The kids from the Cockroach Ryu are back and this time they join forces with the Owl Ninja clan!
The fifty years of peace that has ruled over the samurai ryus is coming to an end and only the Emperor can stop it. The kids from the Cockroach Ryu are back and make it their mission to get the Emperor to stop the coming war. But the last time the Emperor saw Sensei, he threatened to cut off his head! Will they be able to protect their Sensie and stop a battle?
- Following on from “The White Crane” comes this exciting sequel.
- An historically accurate depiction of feudal Japan.
When I read White Crane to my son he asked me: “Where are all the ninjas?” before I had a chance to reply, he said: “I know they’re in book 2. There wasn’t a book 2 at that stage. But when my publisher asked me if I had any ideas for a sequel… well it wasn’t my idea but…
Extract – Chapter One
“Someone’s coming,” Taji yells.
I reach Taji first. Not because I’m the fastest. I’m good at many things but running isn’t one of them. It’s hard to sprint with just one leg. I get there fast because I’m practising sword thrusts nearby, only a hop away.
Peering into the valley, I see a short stocky figure making his way up the mountain path.
“Who is it?” Kyoko flops onto the grass.
Mikko, Nezume and Yoshi arrive, pushing and shoving each other out of the way. Like an upended bowl of rice noodles, they land in a tangled mess beside me.
I’ve got really good eyes because in my heart I am the White Crane, able to spot a beetle from the air. My sight takes wing, soaring deep into the valley. But I don’t know how Taji does it. How can a blind kid see at all? When I asked him he laughed at me. “You have to listen, Niya. You are much too noisy to see with your ears.”
It’s true. I like to laugh and jump and yell. Aeeeyagh!. Aeeeyagh! When I am practising, the White Crane screeches out across the ryu. Even when I’m sleeping, Mikko has to poke me in the ribs because I snore louder than a pond full of frogs.
“It’s Master Onaku,” I announce.
“Why is the swordsmith coming?” Yoshi voices the question we all want to ask.
Master Onaku is Sensei Ki-Yaga’s oldest friend and it’s always a special occasion when he visits. We spend days preparing. Sensei says a samurai kid must be able to wield his sword on the battlefield and a sharp knife in the kitchen. But we don’t fall for that. For once it’s not about training. It’s really about Onaku’s big round stomach. The Sword Master loves to eat.
Fussell has once again woven an exquisite journey for her samurai characters in Owl Ninja. Packed with delicately-crafted action and a brilliantly meshed dichotomy between wisdom and hilarity, this second book in the Samurai Kids series once again takes you to another world and time. There’s even the hint of a love story in book two, and a gently rising sense of growth and development for the kids of the Cockroach Ryu. -Kids Book Review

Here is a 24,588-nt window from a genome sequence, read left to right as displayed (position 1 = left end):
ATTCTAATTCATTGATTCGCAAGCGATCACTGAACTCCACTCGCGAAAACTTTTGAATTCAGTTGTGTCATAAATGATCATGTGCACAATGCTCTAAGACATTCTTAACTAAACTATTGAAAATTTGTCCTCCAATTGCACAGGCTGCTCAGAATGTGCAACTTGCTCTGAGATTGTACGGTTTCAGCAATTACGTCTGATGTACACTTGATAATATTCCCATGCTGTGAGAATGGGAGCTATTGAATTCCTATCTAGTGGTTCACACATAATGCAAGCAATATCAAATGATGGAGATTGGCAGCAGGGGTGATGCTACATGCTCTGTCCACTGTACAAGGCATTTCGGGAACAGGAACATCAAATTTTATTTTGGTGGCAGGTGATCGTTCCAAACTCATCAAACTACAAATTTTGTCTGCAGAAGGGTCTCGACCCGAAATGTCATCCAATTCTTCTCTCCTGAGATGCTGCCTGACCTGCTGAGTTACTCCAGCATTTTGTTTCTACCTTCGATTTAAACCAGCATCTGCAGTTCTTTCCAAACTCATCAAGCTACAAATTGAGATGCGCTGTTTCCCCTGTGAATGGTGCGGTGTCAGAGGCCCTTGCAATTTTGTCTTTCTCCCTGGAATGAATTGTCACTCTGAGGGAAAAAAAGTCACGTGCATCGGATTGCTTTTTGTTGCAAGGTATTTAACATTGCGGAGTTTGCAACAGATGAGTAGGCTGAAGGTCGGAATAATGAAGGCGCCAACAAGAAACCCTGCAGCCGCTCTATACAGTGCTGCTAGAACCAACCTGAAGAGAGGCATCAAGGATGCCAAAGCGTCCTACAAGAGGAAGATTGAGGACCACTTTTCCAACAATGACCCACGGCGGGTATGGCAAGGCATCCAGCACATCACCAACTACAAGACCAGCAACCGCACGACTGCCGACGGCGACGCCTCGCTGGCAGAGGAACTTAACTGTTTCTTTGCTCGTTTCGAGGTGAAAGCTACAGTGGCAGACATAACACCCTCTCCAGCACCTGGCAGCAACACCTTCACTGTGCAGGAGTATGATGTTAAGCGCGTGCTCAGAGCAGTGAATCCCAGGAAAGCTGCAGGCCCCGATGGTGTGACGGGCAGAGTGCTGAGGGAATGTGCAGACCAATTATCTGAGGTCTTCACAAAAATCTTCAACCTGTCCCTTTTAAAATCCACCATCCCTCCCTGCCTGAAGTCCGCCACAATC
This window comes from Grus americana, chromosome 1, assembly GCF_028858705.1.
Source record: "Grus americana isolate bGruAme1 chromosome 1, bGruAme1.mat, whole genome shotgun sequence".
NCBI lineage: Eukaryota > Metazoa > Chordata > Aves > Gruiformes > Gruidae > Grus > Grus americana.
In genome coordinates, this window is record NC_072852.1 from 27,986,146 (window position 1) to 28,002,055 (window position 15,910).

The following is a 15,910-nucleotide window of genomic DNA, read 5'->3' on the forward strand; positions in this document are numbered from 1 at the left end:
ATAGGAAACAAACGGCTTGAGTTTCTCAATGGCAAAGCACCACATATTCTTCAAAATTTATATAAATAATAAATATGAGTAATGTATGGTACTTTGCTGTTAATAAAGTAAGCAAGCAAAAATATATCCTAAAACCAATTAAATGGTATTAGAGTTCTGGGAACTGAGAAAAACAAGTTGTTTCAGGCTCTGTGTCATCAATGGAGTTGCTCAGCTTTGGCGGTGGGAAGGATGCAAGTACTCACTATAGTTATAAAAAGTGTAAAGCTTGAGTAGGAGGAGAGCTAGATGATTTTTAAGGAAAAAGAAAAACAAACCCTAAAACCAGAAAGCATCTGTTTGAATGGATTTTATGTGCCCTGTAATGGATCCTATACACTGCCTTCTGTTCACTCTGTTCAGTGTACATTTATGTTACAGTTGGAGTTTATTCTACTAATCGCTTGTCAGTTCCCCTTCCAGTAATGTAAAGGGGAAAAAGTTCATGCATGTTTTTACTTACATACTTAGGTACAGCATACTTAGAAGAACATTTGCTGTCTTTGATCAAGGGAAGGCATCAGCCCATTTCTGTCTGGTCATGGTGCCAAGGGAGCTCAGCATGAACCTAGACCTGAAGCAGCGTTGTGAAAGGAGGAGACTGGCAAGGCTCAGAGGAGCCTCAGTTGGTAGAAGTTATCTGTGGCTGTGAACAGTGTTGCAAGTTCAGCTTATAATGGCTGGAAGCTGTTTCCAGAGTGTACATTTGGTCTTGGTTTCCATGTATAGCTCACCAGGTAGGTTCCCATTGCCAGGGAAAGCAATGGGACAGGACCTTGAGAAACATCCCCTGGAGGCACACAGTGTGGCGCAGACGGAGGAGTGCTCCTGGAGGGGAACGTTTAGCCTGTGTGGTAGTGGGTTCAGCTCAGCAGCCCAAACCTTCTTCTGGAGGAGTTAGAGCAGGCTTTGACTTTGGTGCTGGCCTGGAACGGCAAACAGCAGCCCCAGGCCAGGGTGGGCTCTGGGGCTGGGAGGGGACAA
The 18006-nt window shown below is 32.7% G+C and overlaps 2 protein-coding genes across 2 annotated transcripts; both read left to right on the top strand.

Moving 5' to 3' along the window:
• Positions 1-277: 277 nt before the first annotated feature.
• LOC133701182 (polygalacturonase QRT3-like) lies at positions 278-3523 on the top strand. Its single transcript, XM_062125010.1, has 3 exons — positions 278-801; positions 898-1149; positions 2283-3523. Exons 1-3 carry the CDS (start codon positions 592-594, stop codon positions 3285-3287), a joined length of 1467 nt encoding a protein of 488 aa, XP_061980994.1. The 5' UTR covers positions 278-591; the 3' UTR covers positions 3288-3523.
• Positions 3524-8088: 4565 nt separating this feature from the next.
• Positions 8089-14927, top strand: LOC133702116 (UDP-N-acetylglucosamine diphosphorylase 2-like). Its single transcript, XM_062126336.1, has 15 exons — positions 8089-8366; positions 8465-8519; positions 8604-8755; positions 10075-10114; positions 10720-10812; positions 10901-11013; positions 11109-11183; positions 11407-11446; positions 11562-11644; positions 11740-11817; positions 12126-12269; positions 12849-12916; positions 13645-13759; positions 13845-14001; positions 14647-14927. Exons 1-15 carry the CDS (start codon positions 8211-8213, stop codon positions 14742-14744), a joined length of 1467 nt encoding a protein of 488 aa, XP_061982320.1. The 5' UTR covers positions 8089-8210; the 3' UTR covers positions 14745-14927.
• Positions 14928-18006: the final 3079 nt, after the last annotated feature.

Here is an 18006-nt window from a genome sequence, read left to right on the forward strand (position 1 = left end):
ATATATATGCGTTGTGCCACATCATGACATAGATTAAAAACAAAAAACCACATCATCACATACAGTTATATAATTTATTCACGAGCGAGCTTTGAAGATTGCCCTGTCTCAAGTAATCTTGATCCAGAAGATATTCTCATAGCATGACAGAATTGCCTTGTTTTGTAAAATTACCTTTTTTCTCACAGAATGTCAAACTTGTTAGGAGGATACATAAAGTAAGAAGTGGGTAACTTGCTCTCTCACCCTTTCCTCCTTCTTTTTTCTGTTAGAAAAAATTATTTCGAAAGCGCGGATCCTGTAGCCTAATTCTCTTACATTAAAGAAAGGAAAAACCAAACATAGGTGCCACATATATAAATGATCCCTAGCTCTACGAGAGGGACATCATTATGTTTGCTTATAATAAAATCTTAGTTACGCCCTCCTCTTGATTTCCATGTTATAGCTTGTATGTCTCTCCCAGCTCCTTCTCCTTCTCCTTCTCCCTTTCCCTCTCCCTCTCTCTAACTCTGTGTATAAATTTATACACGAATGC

In this sequel to White Crane (2010), the handicapped but talented students of the Cockroach Ryu school set out with their ancient samurai master, Ki-Yaga, in hopes of persuading the emperor himself to put a halt to an impending war. Along the way, they encounter a ghost, train as ninjas in a secret school, and once again make the arrogant, blustering master of the rival Dragon Ryu look like a fool. As before, there’s plenty of horseplay, significant instruction in traditional samurai values, a little Zen, a bit of suspense, and a generous number of evocative, accomplished illustrations. -Booklist
The second in Sandy Fussell’s Samurai Kids series, Owl Ninja maintains the energy and humour of the first novel. A talented and experienced writer, Fussell avoids lengthy backstory repetition but enables this book to stand alone by using concise references to previous adventures in a way that flows logically from the narrative. By moving the story beyond the walls of their mountaintop Ryu, Fussell’s characters are allowed the development that come from experiencing the wider world as well as the personal growth that occurs in response to difficult circumstances. The writing is polished and entertaining, with plenty of humour and friendship to reinforce the Samurai values of wisdom, courage and honesty. -NSW Assoc Gifted and Talented Children
Even better than the first one. Full of the usual adventure and humour, tied together with learning and friendship. -Good Reads 5 starts – Bronwyn
This is an outstanding series and readers will look forward to the third instalment. -Aussie Book Reviews
Their voyage, narrated by the Ryu’s increasingly prudent Niya, who has only one leg and must navigate the world with a crutch, is delicately crafted, creating a poetic formula that makes the tale a smoothly transitioned tableau of action and humor. Charming kernels of wisdom woven throughout are invaluable to anyone feeling on the wrong side of fortunate: “Friends make the best crutches.” Authentically rendered illustrations enhance the heartfelt story, which ends with what’s-in-store expectations.